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IowaCowboy
Iowa native
Premium
join:2010-10-16
Springfield, MA
kudos:1
Reviews:
·Verizon Broadban..
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reply to sk1939

Re: Generator Time!!!

said by sk1939:

said by fifty nine:


Go ahead, hit a bump while smoking, it will be a load of fun.

He'd be lucky if he made it to the burn unit at Mass General Hospital. It be more likely that he'd be killed instantly.

That would cause instant third degree burns over 100 percent of his body. Many burn victims that sustain third degree burns on any part of their body have to endure lifelong disability because they never fully recover.

I used to watch Rescue 911 as a kid and burn victims never fully recover. Same on Medical reality shows. They are disfigured and live with lifelong pain that put them on a lifetime of being attached to morphine pumps.


Subaru
1-3-2-4
Premium
join:2001-05-31
Greenwich, CT
kudos:1
reply to SwedishRider
I would be scared crazy to ride with someone with that setup!

Now as far as locking a generator down how do you lock one down if you don't have an anchor point?

a perfect point would of been the side of the house, this fat 4" pipe comes out but it's just a 90 degree bend and then that's it, I'm not sure if it's a vent or what.


alkizmo

join:2007-06-25
Pierrefonds, QC
kudos:1
Dig a 4x4x4 hole, make a mold, pour concrete with a steel plate embedded inside, with a u-bolt coming out.

Heck you can build the concrete block to be an elevated pad for the generator as well.


LazMan
Premium
join:2003-03-26
canada
reply to Daarken
said by Daarken:

Carbon Monoxide detectors only last up to 3 to 4 years, 5 years max. before failure.

End of life on most CO's is 7 years; most smoke detectors (both ionizing and photo-electric) is 10... Not to say replacing earlier is a bad idea - but the standard is 7.


fifty nine

join:2002-09-25
Sussex, NJ
kudos:2
reply to SwedishRider
I think the law in NYC says 7 years, and I think a lot of detectors will chirp when it's time to replace.

MaynardKrebs
Heave Steve, for the good of the country
Premium
join:2009-06-17
kudos:4
reply to alkizmo
said by alkizmo:

Dig a 4x4x4 hole, make a mold, pour concrete with a steel plate embedded inside, with a u-bolt coming out.

Heck you can build the concrete block to be an elevated pad for the generator as well.

Man, you really wimp out

Me, I'd center the generator on the pad and cast three u-bolts on either side of the generator and run two hardened chains through each u-bolt before attaching the chains to the generator.

I'd also cast a conduit into the concrete for a contact switch which leads to a relay and battery-powered sirens - one indoors and one outdoors. Lift the generator (or some sort of cover installed that forces a would-be thief to move it first) and the siren goes off - the relay latches and prevents the sirens from being turned off by depressing the contact switch.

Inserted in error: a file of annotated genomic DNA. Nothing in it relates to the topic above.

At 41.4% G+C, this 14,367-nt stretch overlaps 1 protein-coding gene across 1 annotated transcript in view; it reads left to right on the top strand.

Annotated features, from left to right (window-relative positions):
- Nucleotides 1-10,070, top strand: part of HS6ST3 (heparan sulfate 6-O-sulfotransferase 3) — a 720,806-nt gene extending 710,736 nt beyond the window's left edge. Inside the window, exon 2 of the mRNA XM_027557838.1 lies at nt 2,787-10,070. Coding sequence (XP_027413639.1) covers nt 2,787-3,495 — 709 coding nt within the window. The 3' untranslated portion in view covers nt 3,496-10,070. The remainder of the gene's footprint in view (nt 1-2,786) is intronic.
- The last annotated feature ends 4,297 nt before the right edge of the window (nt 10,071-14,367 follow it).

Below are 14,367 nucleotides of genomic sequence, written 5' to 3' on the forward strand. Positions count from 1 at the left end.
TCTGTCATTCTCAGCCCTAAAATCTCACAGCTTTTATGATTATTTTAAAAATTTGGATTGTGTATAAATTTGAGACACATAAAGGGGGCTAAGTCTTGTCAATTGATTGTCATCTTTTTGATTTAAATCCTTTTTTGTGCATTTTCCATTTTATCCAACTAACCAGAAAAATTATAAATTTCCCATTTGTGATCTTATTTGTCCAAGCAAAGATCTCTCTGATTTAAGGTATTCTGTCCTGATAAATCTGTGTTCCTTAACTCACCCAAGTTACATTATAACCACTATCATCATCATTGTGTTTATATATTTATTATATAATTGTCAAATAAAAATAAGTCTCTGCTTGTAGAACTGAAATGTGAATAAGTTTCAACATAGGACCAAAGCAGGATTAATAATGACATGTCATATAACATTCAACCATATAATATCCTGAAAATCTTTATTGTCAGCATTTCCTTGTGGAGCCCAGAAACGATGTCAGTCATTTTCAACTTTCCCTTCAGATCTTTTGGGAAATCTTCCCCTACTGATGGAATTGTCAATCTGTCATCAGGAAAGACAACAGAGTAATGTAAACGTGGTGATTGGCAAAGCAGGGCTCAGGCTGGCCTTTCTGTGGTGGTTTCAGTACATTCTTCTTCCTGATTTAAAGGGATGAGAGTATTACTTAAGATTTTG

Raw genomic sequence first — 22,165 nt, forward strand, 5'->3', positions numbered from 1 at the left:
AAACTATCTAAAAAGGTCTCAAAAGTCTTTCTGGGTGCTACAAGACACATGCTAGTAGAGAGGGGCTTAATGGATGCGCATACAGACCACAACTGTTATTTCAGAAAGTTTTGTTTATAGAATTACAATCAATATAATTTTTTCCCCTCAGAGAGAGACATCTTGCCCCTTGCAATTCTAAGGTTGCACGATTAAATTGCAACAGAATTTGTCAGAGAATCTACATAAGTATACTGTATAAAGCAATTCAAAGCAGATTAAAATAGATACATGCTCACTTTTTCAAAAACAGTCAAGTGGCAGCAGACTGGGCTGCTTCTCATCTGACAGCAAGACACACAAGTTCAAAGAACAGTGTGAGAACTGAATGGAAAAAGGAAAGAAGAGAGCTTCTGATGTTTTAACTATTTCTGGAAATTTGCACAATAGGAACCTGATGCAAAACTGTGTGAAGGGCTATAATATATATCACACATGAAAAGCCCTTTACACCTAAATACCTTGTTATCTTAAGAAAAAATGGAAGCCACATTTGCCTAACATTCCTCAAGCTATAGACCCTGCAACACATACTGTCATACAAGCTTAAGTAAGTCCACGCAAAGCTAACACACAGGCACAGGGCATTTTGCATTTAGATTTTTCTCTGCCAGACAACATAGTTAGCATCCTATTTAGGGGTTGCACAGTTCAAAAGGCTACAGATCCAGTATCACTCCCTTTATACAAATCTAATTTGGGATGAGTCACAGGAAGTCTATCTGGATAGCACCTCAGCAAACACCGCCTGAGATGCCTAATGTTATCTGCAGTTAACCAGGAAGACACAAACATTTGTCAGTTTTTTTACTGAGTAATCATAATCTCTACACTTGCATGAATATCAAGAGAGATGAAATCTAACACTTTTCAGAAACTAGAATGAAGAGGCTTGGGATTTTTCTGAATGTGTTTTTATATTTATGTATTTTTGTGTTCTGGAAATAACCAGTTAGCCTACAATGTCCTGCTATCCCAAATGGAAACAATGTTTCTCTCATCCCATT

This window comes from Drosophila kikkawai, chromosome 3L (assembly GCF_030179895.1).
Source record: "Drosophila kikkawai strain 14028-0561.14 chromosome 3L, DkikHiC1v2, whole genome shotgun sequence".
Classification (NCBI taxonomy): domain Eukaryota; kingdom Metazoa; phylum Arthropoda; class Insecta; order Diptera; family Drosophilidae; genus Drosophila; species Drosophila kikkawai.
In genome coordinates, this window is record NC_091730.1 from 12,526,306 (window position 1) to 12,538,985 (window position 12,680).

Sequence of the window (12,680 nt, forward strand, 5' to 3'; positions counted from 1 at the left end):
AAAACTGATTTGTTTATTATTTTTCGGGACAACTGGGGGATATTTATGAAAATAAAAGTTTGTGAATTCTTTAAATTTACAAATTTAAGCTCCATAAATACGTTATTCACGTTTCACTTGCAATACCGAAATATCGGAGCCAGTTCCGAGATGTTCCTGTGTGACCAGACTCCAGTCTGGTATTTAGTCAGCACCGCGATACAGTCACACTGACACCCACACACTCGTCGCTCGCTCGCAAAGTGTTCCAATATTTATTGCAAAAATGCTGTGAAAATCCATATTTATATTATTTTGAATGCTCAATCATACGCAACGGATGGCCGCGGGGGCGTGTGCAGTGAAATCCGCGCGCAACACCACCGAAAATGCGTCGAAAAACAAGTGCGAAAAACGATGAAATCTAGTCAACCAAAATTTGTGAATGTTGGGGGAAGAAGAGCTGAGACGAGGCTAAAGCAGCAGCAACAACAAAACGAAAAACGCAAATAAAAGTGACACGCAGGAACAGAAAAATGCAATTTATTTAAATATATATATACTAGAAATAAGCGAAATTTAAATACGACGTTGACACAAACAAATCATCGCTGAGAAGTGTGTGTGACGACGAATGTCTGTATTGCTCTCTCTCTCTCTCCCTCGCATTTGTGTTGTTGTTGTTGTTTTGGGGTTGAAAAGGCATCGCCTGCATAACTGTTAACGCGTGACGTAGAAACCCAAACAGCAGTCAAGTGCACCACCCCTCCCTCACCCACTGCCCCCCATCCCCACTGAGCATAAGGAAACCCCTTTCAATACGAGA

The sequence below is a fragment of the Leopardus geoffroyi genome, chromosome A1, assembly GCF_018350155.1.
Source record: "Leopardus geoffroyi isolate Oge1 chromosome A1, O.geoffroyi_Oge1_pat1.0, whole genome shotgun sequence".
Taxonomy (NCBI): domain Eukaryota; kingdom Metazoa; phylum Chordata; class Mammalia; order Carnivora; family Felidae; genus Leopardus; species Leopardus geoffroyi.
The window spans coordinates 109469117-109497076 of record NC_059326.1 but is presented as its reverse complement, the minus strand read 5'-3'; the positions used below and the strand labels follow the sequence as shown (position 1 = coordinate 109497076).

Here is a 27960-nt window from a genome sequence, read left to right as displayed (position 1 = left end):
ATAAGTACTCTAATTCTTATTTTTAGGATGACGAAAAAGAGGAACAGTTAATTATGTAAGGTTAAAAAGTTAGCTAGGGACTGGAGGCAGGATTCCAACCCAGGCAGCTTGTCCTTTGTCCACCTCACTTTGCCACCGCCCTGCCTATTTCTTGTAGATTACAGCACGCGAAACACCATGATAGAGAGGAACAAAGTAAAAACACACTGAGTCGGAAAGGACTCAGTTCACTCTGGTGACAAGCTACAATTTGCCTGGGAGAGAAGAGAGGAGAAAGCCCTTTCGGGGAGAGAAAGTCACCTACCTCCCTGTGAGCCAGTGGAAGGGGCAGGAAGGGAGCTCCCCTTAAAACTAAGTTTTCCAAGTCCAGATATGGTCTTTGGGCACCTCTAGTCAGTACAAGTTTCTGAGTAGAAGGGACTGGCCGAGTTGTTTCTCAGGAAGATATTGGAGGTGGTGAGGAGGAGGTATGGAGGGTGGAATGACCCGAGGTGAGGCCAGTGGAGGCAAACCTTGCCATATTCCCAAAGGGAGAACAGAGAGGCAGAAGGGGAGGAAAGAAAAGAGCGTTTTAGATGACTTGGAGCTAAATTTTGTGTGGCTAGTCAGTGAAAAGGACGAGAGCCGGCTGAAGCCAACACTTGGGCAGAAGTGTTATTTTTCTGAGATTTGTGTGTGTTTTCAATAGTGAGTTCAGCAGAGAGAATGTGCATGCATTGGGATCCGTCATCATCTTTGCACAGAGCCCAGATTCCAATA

Toadman
Hypnotoad

join:2001-11-28
Ex Ohioan
kudos:1
Reviews:
·AT&T Midwest
reply to Coma
said by Coma:

said by IowaCowboy:

If you are fortunate to have a generator, make sure you lock it down with a heavy duty cable and lock.


I have mine locked up in my shop and today I got all the makings of a suicide cord.



I have a friend down in Kentucky that a few years ago they went through a good 4 day power outtage, and there were reports of Generator theft. What they were doing was taking a lawn mower, and starting up the lawn mower, and then shutting off the generator, so it didn't wake up the occupant. He ended up putting the gen back in the garage at night (not running) and always said that if someone was that interested during the day they could always say hi to his .38
--
This post is made with meat biproducts.


Daarken
Rara Avises
Premium
join:2005-01-12
Southwest LA
kudos:3
reply to LazMan
Your absolutely incorrect on that statement.
--
Getting it Done.


LazMan
Premium
join:2003-03-26
canada

1 edit
About which part? The co's having a life of 7 years? Or smokes at 10?

Either way, you want to explain it to me, as well as the manufacturer?

I will add a caveat - 7/10 years, or as per the manufacturer's instructions; whichever comes first...

------

Edit - supporting links:

»www.usfa.fema.gov/downloads/pyff···arm.html

How Long Should Your Smoke Alarm Last?

Smoke alarms have a useful life of about ten years. At that age they should be replaced, even if they seem to be working. This will assure that the alarm will be working when you need it.

»www.kiddecanada.com/utcfs/Templa···,00.html

Smoke Alarms
Kidde offers a wide range of smoke alarms to suit your needs. Two different technologies exist to detect smoke: ionization and photoelectric.

Own both types for complete protection. Dual sensor alarms are also available. Smoke alarms do wear out, replace your alarm every 10 years.

»www.firstalert.com/

DID YOU KNOW?

Carbon Monoxide Alarms should be replaced every 5-7 years.

Smoke Alarms should be replaced every 10 years.

The National Fire Protection Association (NFPA) recommends replacement to ensure the most effective protection and prevent nuissance alarms.


cowboyro
Premium
join:2000-10-11
Shelton, CT
said by LazMan:

Carbon Monoxide Alarms should be replaced every 5-7 years.

That makes sense as there is an ongoing chemical reaction. Furthermore, once a CO detector goes off it should be replaced.
said by LazMan:

Smoke Alarms should be replaced every 10 years.